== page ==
Museveni refuses to pull out of South Sudan

leadUganda will not withdraw its forces from South Sudan despite a call from the donor community for it to do so. The remarks were made by Information minister Rose Namayanja, who was responding to calls by Norway that Uganda withdraws its troops from South Sudan.

Norwegian foreign minister Borge Brende on Wednesday said Uganda should begin withdrawing its soldiers from the conflict-hit south Sudan.

Speaking to Reuters, Mr Brende said: “It is now important that President Museveni of Uganda starts the process of reducing and later pulling out the Ugandan troops that are in Juba and surrounding areas.”

The government take

However, Ms Namayanja said it was not the first time some of Uganda’s development partners were ignoring looking at matters of security as a priority.

“For us as a country and as government, security is key and, therefore, we shall not heed the advice by the Norwegian government in as far as issues of security of our country and the neighbourhood is concerned,” she said

Uganda has been accused of taking sides in the fighting, supporting President Salva Kiir forces. However, the government says it intervened on the invitation of Mr Kiir.

Conflicts in the Central African Republic and South Sudan dominated the agenda of the African Union (AU) summit that began in Ethiopia yesterday and attended by several African leaders, including President Museveni.

While the two-day summit is officially centred on agriculture and food security, the members may spend much of the time yet again trying to resolve conflict in member states.

“Our hearts go to the people of the Central African Republic and South Sudan who face devastating conflicts in their countries, especially to women and children who have become the victims,” AU Commission chairperson Nkosazana-Dlamini Zuma said in her opening remarks.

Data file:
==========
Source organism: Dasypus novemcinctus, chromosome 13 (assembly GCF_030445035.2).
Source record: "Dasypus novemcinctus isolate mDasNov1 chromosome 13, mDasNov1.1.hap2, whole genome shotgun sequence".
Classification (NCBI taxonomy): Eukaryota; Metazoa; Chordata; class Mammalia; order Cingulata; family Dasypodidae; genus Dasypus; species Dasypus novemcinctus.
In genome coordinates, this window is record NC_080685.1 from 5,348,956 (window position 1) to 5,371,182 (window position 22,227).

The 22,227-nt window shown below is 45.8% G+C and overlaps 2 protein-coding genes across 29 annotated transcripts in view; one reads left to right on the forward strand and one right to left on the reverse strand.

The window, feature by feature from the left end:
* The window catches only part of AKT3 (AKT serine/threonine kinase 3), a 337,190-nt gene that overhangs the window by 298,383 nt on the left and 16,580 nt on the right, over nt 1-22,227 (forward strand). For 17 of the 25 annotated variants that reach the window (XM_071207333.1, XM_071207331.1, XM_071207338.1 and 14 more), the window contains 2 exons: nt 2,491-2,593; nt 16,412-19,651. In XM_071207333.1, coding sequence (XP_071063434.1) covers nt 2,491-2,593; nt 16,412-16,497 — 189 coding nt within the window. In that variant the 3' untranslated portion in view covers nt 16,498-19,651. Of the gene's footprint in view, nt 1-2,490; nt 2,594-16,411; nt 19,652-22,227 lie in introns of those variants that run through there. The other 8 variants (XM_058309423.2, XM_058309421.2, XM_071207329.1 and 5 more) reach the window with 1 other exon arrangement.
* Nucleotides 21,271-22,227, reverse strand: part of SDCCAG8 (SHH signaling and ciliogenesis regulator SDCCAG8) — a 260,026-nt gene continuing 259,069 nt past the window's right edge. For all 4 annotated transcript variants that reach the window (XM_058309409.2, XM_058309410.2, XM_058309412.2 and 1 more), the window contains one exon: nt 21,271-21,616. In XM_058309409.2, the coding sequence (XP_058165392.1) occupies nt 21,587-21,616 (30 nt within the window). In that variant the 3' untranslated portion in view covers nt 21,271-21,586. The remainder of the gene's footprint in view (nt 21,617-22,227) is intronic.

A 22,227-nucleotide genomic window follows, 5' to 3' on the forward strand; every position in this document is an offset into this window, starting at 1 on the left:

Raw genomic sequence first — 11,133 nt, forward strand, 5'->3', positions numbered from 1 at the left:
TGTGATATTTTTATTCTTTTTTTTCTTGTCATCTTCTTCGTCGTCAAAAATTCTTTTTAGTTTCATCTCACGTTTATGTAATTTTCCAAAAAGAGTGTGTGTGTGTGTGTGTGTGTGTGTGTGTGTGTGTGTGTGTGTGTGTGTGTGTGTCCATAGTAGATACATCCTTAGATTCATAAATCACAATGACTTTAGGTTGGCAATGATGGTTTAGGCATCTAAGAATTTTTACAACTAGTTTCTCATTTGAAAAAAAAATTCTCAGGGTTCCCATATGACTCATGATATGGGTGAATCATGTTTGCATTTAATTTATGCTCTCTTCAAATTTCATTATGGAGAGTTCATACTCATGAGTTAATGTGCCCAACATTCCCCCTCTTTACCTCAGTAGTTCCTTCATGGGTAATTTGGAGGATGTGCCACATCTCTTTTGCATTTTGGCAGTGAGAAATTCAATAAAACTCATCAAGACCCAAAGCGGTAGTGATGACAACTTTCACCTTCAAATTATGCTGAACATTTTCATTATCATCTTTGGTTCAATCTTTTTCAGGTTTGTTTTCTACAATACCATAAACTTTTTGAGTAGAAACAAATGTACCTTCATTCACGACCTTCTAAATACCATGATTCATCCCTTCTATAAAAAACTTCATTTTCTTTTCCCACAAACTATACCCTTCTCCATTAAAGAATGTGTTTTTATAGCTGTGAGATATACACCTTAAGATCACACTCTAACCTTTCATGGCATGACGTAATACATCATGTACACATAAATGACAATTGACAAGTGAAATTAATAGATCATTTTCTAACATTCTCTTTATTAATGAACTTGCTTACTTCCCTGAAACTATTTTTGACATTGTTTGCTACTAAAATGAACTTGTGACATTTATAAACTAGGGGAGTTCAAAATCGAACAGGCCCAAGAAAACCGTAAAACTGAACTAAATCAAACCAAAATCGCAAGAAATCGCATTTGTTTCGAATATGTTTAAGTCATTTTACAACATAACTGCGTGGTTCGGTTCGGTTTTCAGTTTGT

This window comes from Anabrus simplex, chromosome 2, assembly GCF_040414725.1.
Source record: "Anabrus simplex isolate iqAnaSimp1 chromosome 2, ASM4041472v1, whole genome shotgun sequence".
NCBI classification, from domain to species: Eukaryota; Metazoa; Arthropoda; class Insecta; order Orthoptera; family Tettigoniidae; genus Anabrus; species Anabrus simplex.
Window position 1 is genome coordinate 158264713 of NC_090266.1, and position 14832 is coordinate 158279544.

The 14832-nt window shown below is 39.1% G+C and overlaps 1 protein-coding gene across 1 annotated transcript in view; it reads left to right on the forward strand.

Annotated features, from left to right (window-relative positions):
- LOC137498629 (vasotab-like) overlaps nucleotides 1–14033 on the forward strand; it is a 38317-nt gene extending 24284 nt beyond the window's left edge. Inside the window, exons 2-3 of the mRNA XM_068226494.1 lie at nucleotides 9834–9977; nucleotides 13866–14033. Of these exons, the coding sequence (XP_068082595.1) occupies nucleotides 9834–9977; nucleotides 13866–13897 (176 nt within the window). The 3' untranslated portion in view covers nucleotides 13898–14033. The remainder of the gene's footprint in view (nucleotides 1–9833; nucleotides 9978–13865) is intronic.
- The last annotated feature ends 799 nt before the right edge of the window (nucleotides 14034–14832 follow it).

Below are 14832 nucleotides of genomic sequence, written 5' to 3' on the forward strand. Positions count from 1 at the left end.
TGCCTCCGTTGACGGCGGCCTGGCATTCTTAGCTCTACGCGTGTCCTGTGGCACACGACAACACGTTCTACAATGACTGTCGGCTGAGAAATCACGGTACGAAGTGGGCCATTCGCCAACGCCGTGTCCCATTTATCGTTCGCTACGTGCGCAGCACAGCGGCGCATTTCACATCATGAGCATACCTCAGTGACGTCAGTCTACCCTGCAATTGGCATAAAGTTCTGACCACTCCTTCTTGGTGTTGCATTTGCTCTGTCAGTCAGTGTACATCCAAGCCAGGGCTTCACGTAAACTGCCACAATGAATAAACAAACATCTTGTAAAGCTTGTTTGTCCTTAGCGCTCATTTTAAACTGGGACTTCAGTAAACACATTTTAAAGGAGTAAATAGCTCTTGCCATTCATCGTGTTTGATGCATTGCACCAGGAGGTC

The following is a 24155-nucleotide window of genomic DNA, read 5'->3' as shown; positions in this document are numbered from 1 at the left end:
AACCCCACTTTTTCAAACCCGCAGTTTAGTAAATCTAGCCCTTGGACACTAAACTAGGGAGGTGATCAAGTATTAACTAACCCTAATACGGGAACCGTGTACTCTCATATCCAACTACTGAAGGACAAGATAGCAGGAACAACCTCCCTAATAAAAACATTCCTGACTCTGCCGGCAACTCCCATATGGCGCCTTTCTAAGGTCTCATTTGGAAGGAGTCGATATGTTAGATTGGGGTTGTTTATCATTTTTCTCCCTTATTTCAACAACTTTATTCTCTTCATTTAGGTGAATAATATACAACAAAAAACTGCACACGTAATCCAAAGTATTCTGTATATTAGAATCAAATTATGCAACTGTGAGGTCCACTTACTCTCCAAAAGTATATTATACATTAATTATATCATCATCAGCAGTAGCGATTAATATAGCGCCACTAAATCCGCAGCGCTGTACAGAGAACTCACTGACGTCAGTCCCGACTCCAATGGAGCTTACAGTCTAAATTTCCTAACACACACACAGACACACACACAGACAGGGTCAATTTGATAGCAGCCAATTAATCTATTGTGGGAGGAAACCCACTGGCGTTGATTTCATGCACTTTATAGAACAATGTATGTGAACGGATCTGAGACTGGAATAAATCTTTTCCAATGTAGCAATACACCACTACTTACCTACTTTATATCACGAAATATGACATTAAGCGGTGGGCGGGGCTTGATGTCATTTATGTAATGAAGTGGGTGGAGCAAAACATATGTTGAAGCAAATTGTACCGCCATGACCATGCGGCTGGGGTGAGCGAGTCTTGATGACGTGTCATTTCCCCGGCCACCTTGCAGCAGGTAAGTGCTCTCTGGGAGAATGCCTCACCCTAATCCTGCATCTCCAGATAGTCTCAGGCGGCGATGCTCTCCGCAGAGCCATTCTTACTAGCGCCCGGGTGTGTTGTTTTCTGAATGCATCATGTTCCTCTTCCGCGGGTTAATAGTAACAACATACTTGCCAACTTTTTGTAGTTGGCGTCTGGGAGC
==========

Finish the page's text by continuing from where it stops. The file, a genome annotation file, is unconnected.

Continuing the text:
“We have to work together to ensure that we build lasting peace,” she told the African heads of state gathered in Addis Ababa.

The outgoing AU chairperson, Mr Hailemariam Desalegn, expressed his fear that emerging conflicts in the continent may seriously damage peace and security of Africa if not addressed urgently.

 “While I am encouraged that progress has been made in resolving some of the conflict situations in our continent, I am deeply concerned by the emergence of new conflicts. If not addressed urgently, they will threaten our peace and security and undermine the gains that we have made in recent years,” Mr Desalegn, who is also the Prime Minister of Ethiopia, said.

CAR descended into chaos 10 months ago after rebels overthrew the government, sparking sectarian violence.

The warring parties in neighbouring South Sudan signed a fragile ceasefire last week, but clashes between government and rebels continue, with thousands killed and more than 800,000 forced from their homes in bloodshed that has now lasted for six weeks.

“We have to work together to ensure that we build lasting peace,” she told the African heads of state gathered in Addis Ababa.

The outgoing AU chairperson, Mr Hailemariam Desalegn, expressed his fear that emerging conflicts in the continent may seriously damage peace and security of Africa if not addressed urgently.

“While I am encouraged that progress has been made in resolving some of the conflict situations in our continent, I am deeply concerned by the emergence of new conflicts. If not addressed urgently, they will threaten our peace and security and undermine the gains that we have made in recent years,” Mr Desalegn, who is also the Prime Minister of Ethiopia, said.

CAR descended into chaos 10 months ago after rebels overthrew the government, sparking sectarian violence.

The warring parties in neighbouring South Sudan signed a fragile ceasefire last week, but clashes between government and rebels continue, with thousands killed and more than 800,000 forced from their homes in bloodshed that has now lasted for six weeks.

 

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